Review of Dallas County History

Gleaned from the Bicentennial Edition of the Fordyce-News Advocate by Richard Merritt. 

November 10, 1976

By Richard Merritt

The first settlers to arrive in Dallas County came in the 1830's to the Tulip area, followed by residents in the Princeton area. Dallas County comprises an area of 672 square miles with an altitude of 250-500 feet above sea level. The land is coastal plains, with the higher elevation in the north section in the foothills of the Ouachita Mountains and rolling and level land in the south. The average temperature is 64 degrees and the average annual rainfall is about 54 inches. Dallas County was covered with timber.

Following the increasing settlement of the area in 1843, Dallas County was formed in the fall of 1844 by an act of the Arkansas State Legislature and was officially established January 1, 1845. Portions of Clark and Bradley counties were combined to form the new county. All of the 654 square mile area of Dallas County is east of the Ouachita River. The new county was named in honor of George Mifflin Dallas, Vice President of the United States, 1845-49.

During the history of Dallas County, there have been three courthouse buildings in two municipalities with the seat of government having been housed in five different locations. For the first eighteen months of the new county, the government headquarters was located in the home of Presley Watts, County Court Clerk, at Princeton, 1845-46. In July 1846, a log cabin courthouse building was completed on the East Side of the public square at Princeton. By 1854, a large two-story frame courthouse had been erected near the center of the square. From October 1908 until sometime in 1912, the county offices were in the second floor of the McKee Building in Fordyce. The present Dallas County Courthouse was completed at Fordyce in 1912.

Princeton was the first town established in Dallas County. Princeton was the major business, trade and political center during the first 50 years of the county. After the county was formed, measures were taken to make a town in the center of the county. It was first called "Dallastown," then later renamed Princeton when Presley Watts, Benjamin Spears, S. Scroggins, James Kennedy, George Scroggins and others petitioned the county court. The first house in Princeton belonged to Esquire A. Ramsay, who came from South Carolina to Arkansas in 1842 when the entire country was largely a wilderness area. As was the common practice when a settler moved beyond the end of the road, Squire Ramsay opened the new road as an extension of the old one. This road became known as the Princeton Pike, stretching from Pine Bluff to Princeton. The second house in Princeton was a store kept by a Methodist preacher-peddler. The next house built belonged to Elias Doyda. Soon to follow were houses of a Mr. Carr and the Richmond Bros.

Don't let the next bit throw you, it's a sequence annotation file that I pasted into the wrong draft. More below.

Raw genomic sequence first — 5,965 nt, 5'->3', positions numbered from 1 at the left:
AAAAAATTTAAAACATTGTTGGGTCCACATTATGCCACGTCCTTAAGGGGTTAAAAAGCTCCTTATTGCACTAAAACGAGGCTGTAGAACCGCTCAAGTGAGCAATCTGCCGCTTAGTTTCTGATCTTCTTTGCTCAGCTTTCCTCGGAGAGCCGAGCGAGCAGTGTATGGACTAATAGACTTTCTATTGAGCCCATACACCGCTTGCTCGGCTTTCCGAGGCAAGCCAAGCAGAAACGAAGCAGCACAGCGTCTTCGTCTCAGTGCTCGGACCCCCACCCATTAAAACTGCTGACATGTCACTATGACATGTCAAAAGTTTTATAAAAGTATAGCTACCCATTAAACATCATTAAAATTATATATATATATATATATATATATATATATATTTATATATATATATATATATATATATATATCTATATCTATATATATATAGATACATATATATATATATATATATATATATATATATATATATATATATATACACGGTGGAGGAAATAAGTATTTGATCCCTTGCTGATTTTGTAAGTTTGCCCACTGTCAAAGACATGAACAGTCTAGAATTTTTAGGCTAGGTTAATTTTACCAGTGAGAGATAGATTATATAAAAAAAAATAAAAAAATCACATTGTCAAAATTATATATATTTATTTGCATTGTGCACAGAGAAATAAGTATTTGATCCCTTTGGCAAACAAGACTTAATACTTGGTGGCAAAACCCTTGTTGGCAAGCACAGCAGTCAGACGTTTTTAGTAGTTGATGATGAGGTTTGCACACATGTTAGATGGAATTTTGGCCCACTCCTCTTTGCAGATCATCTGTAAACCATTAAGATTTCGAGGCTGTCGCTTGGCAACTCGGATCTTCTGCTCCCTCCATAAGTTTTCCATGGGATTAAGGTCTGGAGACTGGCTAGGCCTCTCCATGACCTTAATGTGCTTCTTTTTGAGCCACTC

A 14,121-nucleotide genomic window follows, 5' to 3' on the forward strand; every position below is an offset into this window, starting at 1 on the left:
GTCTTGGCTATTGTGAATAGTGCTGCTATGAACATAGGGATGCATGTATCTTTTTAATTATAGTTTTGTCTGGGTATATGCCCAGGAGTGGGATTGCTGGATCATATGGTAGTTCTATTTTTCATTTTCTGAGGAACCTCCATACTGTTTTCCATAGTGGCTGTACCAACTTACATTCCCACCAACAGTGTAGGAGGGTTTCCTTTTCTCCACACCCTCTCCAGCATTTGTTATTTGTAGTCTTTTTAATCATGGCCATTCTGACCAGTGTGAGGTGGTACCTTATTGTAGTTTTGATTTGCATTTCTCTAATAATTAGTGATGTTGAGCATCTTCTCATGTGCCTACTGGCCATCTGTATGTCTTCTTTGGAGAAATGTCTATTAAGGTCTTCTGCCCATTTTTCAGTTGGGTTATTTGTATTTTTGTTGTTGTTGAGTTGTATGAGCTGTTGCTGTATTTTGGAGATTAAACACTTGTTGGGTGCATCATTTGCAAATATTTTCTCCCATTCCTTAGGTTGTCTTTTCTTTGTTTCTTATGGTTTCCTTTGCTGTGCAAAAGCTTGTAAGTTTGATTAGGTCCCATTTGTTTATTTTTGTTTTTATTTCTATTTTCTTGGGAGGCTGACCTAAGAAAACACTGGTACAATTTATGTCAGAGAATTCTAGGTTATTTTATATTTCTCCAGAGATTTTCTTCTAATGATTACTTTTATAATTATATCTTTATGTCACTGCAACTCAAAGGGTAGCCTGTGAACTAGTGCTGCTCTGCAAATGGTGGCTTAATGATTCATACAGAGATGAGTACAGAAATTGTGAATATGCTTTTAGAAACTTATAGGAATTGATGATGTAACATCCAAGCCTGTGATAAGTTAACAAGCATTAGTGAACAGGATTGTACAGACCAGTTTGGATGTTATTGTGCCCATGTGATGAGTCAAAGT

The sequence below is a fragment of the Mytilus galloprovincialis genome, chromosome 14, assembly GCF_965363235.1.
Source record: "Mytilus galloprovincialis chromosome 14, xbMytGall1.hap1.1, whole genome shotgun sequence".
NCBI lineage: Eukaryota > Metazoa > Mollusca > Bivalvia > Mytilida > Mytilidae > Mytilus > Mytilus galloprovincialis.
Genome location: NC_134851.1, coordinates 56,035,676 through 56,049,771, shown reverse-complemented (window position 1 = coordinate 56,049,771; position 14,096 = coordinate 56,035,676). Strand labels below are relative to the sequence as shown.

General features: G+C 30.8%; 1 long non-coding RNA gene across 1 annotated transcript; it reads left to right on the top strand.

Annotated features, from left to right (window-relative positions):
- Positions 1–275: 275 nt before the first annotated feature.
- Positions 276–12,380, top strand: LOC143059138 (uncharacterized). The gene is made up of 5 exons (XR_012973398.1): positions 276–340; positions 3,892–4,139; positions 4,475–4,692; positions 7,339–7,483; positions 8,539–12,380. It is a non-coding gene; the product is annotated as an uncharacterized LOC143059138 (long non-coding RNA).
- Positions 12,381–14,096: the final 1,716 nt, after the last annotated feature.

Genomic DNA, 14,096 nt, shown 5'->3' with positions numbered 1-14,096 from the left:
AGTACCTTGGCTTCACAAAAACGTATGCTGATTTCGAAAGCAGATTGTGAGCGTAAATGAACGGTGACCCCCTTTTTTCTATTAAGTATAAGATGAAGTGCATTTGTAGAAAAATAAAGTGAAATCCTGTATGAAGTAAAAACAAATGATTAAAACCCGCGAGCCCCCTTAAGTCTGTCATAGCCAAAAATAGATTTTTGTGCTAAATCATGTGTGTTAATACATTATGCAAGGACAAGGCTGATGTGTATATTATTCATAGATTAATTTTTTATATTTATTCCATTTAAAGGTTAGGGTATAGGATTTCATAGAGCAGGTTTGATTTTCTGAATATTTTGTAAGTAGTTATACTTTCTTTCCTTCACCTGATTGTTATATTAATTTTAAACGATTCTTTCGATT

The legal system provided many names of the early residents of Princeton. In October 1845, the Grand Jury of Dallas County was in session, presided over by the Honorable William H. Sutton, Judge. Some of the grand jurors were John Hasty, Henry Hellam, M. Moore, Pleasant May, Samuel Wyatt, R. J. Wilcox, Alex Dorch, William Overton, John Jester, S. S. Shattock, J. B. House, J. B. Phillips, Joseph Bird, Joe Gray, James Eason, J. Bunn, David Hall, A. Ramsay and Thomas Stanley. From 1859-74, Freeman Walker Compton of Princeton was Associate Justice of the Supreme Court of Arkansas, serving on position no. 3. An early roll of petit jurors included the names of William Owens, Henry Gray, E. Dickinson, Joseph Speer, S. M. Cain R. K. Barham, B. R. Lawrence, E. M. Harris, B. B. Lyle, W. B. Langley, W. K. Frazier and Isaac O'Brien. Some of the early lawyers of Princeton were George W. Bradley, John Brown, James M. Thomason Jeaster Cameron, Robert H. Dedman, Col. M. M. Duffle and R. F. Fuller.

In October 1845, Winthrop Colbath, in behalf of the county commissioners, reported a site had been selected and a deed was presented for the courthouse at Princeton. Alex Dorch was appointed commissioner of public buildings for Dallas County. Lots in town were sold and from that money a sum of $340.99 was paid to the contractor. (After it fulfilled its days of service, the courthouse building was later ordered to be sold at public auction for the sum of $300.) Squire Ramsay, the only carpenter in the county, cleared the land for the Princeton city square after a survey by Joe Gray. In 1848, Robert Coleman built a jail on the square. On March 4, 1849, Princeton was incorporated. In October 1851, a public well was put on the square by Clark Vowell and Hilling M. Bauldin at a cost of $50.90.